Page 11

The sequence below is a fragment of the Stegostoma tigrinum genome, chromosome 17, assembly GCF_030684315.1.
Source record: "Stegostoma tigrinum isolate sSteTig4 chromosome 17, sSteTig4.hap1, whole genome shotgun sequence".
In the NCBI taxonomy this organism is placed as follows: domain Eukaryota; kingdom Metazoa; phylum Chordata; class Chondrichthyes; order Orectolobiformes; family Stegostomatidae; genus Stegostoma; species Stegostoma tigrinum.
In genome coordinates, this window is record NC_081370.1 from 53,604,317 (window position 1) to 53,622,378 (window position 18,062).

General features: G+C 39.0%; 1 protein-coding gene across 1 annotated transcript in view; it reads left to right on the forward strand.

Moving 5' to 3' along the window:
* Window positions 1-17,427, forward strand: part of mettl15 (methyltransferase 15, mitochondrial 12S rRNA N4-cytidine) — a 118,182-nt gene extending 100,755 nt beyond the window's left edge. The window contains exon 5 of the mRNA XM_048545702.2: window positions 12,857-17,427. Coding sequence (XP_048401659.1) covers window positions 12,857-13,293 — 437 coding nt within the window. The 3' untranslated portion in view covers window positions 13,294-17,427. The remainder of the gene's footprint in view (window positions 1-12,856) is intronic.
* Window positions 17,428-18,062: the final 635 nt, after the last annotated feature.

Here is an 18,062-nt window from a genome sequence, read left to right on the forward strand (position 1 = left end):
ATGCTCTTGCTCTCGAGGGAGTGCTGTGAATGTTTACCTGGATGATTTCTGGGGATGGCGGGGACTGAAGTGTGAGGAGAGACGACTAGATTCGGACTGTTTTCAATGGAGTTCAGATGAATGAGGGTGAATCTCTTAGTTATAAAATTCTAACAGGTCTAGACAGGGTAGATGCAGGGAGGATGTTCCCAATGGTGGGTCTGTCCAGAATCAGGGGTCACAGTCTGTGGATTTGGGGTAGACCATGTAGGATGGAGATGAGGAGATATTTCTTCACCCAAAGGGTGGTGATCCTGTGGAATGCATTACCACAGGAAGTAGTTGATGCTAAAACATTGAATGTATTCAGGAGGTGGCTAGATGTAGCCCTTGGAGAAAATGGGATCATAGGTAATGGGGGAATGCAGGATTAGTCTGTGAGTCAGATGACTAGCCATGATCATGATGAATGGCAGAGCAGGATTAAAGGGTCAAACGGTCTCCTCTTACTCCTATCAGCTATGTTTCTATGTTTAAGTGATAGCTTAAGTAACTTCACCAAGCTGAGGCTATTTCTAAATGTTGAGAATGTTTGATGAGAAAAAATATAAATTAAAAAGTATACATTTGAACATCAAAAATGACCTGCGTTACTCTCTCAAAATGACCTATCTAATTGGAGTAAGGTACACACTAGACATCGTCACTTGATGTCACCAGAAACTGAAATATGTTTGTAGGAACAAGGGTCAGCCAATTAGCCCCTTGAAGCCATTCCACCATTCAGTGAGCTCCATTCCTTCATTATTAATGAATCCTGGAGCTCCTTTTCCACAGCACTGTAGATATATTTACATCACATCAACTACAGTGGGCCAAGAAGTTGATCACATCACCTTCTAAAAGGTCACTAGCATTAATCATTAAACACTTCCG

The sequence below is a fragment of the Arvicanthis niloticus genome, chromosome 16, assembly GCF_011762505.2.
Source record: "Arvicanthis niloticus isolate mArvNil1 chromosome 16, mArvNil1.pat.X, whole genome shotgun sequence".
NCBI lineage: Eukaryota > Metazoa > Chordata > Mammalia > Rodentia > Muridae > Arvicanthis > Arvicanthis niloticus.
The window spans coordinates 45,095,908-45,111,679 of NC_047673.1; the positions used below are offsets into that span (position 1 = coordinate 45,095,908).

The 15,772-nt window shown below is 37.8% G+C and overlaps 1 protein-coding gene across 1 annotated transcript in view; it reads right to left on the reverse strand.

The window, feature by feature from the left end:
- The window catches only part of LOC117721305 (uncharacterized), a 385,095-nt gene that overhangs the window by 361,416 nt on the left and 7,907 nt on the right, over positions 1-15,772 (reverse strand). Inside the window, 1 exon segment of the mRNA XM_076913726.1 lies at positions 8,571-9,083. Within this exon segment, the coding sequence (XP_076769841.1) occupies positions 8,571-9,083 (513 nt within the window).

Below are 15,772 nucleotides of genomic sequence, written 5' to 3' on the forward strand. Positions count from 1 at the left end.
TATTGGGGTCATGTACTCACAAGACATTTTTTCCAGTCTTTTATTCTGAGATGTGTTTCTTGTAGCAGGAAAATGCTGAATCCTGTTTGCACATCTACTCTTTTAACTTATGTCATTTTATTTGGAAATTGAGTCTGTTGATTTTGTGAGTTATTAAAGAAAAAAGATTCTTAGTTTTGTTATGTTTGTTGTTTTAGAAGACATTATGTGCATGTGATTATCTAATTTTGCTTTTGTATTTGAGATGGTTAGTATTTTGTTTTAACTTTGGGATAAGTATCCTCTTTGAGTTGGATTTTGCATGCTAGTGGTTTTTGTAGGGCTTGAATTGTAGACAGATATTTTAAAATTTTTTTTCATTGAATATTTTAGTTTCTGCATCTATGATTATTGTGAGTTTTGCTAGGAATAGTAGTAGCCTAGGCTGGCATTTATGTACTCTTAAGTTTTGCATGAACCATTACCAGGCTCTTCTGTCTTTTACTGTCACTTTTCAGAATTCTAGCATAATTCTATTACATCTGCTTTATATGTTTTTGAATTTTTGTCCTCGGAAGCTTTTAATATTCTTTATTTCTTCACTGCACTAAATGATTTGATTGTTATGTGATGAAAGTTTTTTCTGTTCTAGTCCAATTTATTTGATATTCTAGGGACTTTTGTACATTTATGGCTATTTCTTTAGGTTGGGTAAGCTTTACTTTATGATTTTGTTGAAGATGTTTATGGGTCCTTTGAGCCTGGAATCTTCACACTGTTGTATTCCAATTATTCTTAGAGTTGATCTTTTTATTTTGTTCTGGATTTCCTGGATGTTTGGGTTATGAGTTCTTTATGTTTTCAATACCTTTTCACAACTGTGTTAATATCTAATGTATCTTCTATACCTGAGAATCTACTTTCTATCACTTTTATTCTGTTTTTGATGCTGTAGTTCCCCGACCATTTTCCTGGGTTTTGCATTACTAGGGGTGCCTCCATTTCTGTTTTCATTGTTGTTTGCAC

violent people walk out of those “golden gates:’ Some more than once. For the life of me, I cannot answer the question: Why not Kris? He needs four classes to earn his bachelor’s degree in management from Tarleton State University. He already has two associate degrees and is a certified welder, as well as an EPA-certified air-conditioning and refrigeration technician. Certainly he would be a valuable asset to the working community. He has taken every class offered by the state of Texas geared toward rehabilitation. In the eyes of the parole honchos, what do these accomplishments account for? The only paper he’s earned that seems to matter to them is his conviction sheet. Kris will be 37 when his next review date arrives. By then, he will have been eligible for parole for more than 11 years. When he is 50, he will discharge his sentence day-for-day. If that occurs, after having spent 35 years behind bars, Kris will be scot-free with no leash, no monitoring fall-safes and zero help with re-entry into society. What will he do then? At times, he has lamentably asked me about things I have a working knowledge of, or at least a fading memory of. Kris has never had a girlfriend, nor ever been kissed by anyone other than his mom. He’s never held a real job or a driver’s license and will never get to fulfill his dream of becoming a Marine. My friend Kris came to this place before he was old enough to go to a prom, and when the state finally does release him, he will resume his shattered teen years as a marked, old man. Thousands walk out of Texas prison yearly, only to return soon afterward. Why does this happen? Why do some prisoners succeed in making the transition from this place to the place we call “the free world” while others can’t or don’t? What causes such disparity? Do parole board members truly look at an eligible candidate’s file? Recent news stories indicate that the Sunset Advisory Commission is also curious as to whether the parole system in Texas is just another money funnel. While the Texas Department of Criminal Justice is begging for millions more dollars to build new prisons, the Board of Pardons and Paroles appears to be acting in collusion by holding secret meetings at undisclosed locations and warehousing thousands of inmates who have been eligible for parole for years. Sometimes it seems as if the TDCJ only releases those who have a high probability for failure: those whose lack of education, counseling, and preparation are prime candidates for recidivism, those for whom frustration contributes to their predilection to re-offend. This smacks of a setup that enables politicians and prison lobbyists to justify telling the public, “We told you so!” Perhaps it’s just another form of job security for those who hold the keys, just another sad refrain from that old song called “Mo’ Money.” It’s no great wonder there is rumor of a small, but growing, population of inmates who are refusing parole interviews and writing letters, thereby relinquishing the parole board of its civic duties in their respective cases. The sentiments among some convicts being, “We would rather do our time day-for-day, knowing that it is inevitable, without the setoff chain getting yanked every few years.” Politicians seek election by being hard against crime, promising harsher sentences, and standing firmly on our tired necks as they pose in front of a bank of media flashbulbs. Although her health has declined over the years and Kris rarely hears from his mom anymore, she is not unlike every other mother whose 150,000-plus prisoners serving time in Texas. Their voices are loud and gaining in volume over this tax-draining wants to “lock ’em up and throw away the keys forever”especially when it concerns their children who have served their time. Those who sit in judgment as part of their civic duty in jury trials were all instructed as to the semantics of parole and parole eligibility. Who do parole board members think they are to overrule the concerned public and ignore the Legislature? It is an abuse of power to hold prisoners who are eligible for parole without just cause. They who know us for who we are, not by what we have been convicted of, are tiring of that old soapbox saw … and they want us home. What hope should my friend Kris cling to for the next five years? The next five Christmases, Easters, Thanksgivings, and other holidays? What hope does he the parole board send when it issues such a drastic setoff? Does it matter what one does after the fact when such a mistake is made in life? Why should we not just give up? Good thing there are enough rocks to distract us and occupy our hearts for a new week of sorrows and a lifetime of tomorrows. Andrew Papke pleaded guilty to two counts of intoxication manslaughter in 1997 The summer before, driving drunk, he killed a young Austin couple Beth Early and Daniel Londonin a traffic accident. In prison serving two consecutive 20-year sentences, Papke has become active in Alcoholics Anonymous and a prison mediation program which brings inmates together with crime victims. Kristopher Mewes was convicted of murder with a deadly weapon in 1993 and is serving a 35-year sentence. SPECIAL ORDER THE MOLLY TRIBUTE ISSUE The Observer published and mailed to our subscribers a special issue on February 9 that includes tributes from Molly’s friends and colleagues, and photos from her life. Many readers have requested additional copies, and Molly fans have asked how they can obtain one. through our web site: or MAY 4, 2007 THE TEXAS OBSERVER 31